A Japanese official has been forced to apologize for stating the obvious. Japan’s population is shrinking
The headline in the New York Times is (perhaps inadvertently) amusing: “Official Apologizes After Blaming Childless People for Japan’s Shrinking Population.” What, exactly, is there to apologize for? This is so glaringly indisputable that even Captain Obvious could have made that observation. It’s like blaming bank robbers for causing bank robberies. So, Mr. Aso committed a classic Kinsley gaffe. He said something that was obviously true, but he wasn’t supposed to say it, possibly because it’s a touchy subject in Japan.Alex Berezow, “Japanese Official Apologizes For Telling Truth About Shrinking Population” at American Council on Science and Health
Essentially, the future belongs to those who show up for it.
The story itself belongs with so much that is happening today. Science is supposed to be about numbers, among other things, but one can’t depend on that for support anymore.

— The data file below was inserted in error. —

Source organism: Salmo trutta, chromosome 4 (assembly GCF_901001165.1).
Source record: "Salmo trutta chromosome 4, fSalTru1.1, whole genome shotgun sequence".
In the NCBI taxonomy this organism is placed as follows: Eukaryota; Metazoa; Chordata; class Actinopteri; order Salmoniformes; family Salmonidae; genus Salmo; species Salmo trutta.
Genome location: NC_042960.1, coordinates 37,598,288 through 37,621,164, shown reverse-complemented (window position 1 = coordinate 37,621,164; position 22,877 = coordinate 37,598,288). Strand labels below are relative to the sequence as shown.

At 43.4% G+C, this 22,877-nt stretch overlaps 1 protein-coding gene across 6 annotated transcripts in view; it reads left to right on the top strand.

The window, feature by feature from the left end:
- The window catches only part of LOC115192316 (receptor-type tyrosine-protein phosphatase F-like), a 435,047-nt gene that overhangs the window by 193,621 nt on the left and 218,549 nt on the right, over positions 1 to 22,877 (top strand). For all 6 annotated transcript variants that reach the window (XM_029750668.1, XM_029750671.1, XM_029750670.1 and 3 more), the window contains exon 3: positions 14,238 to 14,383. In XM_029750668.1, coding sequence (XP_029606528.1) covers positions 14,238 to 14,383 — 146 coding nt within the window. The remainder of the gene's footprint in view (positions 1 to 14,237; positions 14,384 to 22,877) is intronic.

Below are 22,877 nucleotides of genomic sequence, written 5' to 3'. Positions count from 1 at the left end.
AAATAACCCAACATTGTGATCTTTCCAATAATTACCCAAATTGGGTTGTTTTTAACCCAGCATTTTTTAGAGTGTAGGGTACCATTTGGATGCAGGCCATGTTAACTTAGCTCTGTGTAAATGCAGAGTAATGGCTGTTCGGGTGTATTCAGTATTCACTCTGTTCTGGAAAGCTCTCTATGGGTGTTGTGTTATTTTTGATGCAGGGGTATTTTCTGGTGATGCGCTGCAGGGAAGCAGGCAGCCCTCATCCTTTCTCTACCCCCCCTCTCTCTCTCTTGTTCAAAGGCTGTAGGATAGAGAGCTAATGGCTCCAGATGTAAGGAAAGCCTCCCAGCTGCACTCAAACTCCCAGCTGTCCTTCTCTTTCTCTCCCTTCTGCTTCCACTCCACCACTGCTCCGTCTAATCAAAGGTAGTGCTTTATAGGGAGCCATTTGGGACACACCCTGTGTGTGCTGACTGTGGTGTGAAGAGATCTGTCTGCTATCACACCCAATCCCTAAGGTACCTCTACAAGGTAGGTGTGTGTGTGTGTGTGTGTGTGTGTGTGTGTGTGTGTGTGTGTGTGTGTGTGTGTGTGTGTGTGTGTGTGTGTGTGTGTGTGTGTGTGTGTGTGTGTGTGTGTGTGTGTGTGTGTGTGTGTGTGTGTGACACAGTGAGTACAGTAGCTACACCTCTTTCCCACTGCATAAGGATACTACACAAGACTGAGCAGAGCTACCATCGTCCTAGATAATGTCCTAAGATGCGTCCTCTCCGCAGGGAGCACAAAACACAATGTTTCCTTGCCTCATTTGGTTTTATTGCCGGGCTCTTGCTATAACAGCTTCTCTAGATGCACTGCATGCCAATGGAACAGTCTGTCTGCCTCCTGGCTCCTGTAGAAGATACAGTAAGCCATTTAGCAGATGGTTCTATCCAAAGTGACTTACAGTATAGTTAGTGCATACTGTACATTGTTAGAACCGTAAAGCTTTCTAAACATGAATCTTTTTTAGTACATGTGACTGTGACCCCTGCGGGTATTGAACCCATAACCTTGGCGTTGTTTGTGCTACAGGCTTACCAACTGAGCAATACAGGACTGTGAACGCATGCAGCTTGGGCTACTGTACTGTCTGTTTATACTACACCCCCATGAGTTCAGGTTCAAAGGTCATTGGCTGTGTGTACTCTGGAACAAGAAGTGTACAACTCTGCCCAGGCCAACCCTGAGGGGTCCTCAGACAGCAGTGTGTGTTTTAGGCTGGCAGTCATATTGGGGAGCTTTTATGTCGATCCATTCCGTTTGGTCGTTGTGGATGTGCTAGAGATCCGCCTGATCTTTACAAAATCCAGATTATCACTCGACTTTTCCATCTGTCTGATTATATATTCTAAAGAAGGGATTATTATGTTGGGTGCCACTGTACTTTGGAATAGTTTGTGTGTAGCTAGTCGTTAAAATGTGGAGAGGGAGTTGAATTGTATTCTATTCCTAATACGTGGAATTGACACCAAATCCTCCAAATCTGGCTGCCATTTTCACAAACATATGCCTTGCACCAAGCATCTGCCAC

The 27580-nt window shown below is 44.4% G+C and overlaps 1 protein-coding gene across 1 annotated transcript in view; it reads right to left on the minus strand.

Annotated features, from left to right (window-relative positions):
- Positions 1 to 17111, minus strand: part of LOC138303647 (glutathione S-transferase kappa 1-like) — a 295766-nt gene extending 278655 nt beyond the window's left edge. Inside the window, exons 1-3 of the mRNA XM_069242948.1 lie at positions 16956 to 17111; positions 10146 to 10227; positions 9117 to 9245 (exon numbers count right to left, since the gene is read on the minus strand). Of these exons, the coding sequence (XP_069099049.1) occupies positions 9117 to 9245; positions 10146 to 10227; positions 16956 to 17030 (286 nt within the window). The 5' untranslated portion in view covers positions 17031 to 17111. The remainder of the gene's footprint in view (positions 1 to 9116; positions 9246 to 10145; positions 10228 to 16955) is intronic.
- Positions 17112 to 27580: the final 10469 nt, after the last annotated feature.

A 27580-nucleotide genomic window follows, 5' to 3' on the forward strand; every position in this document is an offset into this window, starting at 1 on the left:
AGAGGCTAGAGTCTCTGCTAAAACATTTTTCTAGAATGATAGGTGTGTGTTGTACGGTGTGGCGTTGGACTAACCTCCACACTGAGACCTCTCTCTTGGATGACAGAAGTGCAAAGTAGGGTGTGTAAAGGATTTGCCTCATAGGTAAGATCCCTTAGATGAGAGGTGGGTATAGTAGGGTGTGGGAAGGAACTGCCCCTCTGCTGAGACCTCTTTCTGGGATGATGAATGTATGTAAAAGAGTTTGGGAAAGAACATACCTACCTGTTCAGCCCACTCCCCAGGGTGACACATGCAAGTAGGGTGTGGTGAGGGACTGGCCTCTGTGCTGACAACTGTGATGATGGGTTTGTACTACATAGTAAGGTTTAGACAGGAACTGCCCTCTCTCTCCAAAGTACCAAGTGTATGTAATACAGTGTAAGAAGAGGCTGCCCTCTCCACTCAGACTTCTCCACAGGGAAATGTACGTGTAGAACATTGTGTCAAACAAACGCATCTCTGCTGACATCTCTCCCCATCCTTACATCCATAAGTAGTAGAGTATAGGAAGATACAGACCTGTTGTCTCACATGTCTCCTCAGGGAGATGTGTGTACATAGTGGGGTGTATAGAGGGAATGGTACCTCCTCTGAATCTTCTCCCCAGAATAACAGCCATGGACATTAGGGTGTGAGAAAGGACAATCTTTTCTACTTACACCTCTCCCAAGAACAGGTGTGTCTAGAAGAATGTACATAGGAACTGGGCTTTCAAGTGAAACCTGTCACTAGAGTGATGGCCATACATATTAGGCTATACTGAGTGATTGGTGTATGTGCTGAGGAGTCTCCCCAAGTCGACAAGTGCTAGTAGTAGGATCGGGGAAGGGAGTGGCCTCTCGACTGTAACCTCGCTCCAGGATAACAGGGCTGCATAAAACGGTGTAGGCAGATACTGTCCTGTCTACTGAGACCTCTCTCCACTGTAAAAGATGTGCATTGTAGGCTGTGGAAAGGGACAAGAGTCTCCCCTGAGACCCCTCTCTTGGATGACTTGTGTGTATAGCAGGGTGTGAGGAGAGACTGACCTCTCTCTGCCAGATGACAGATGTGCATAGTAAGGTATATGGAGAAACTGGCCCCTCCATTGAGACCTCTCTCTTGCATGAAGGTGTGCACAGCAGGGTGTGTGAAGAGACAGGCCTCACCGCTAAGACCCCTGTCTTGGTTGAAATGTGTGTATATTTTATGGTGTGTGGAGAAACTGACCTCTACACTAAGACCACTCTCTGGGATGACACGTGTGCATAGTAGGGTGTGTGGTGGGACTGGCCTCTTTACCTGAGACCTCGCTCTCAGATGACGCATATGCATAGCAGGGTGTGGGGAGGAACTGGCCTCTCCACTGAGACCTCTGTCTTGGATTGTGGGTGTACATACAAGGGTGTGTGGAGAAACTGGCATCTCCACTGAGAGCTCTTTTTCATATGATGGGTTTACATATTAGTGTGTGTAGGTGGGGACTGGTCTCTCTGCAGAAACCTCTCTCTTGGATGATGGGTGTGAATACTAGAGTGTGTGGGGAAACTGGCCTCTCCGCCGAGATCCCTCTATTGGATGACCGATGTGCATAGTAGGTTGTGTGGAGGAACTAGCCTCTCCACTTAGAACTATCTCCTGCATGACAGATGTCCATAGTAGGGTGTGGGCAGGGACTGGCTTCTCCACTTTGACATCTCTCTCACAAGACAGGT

See, for example: Amazing! Science journal op-ed gets real about why so many people don’t “trust science” What’s amazing is for someone to even admit the obvious: “As a scientist and an organizer of this conference, I had walked into the planning of this meeting with my own frustrations and preconceptions about “science denial,” and how to fix it. On the day of the
If just getting real is a big step, we have a ways to go.
Then there’s social sciences’ putting a respectable face on persecuting the hoaxers of their field. They’re not concerned about the health of their discipline, presumably because they can legally (possibly forcibly, through the courts?) extract money while publishing garbage. They’re only concerned about anyone talking about it and showing it to the world for what it is.
Japan may be an advanced case of demanding a refuge from reality if you consider some other news: Some people there actually try to marry AI entities. (“Two-dimensional characters can’t cheat, age or die.”) Then there is the booming trade in sex robots. Sure, that’ll help. And the robot dogs who can’t disobey. Oh, and the mulling of robot priests. (If God is the Tin Man, the robot priest is just who you need to talk to him for you.)
Let’s hope the Singularity Is NOT Near. It sounds pretty awful.
See also: Why, in many cases, you’d be a fool to “trust science”
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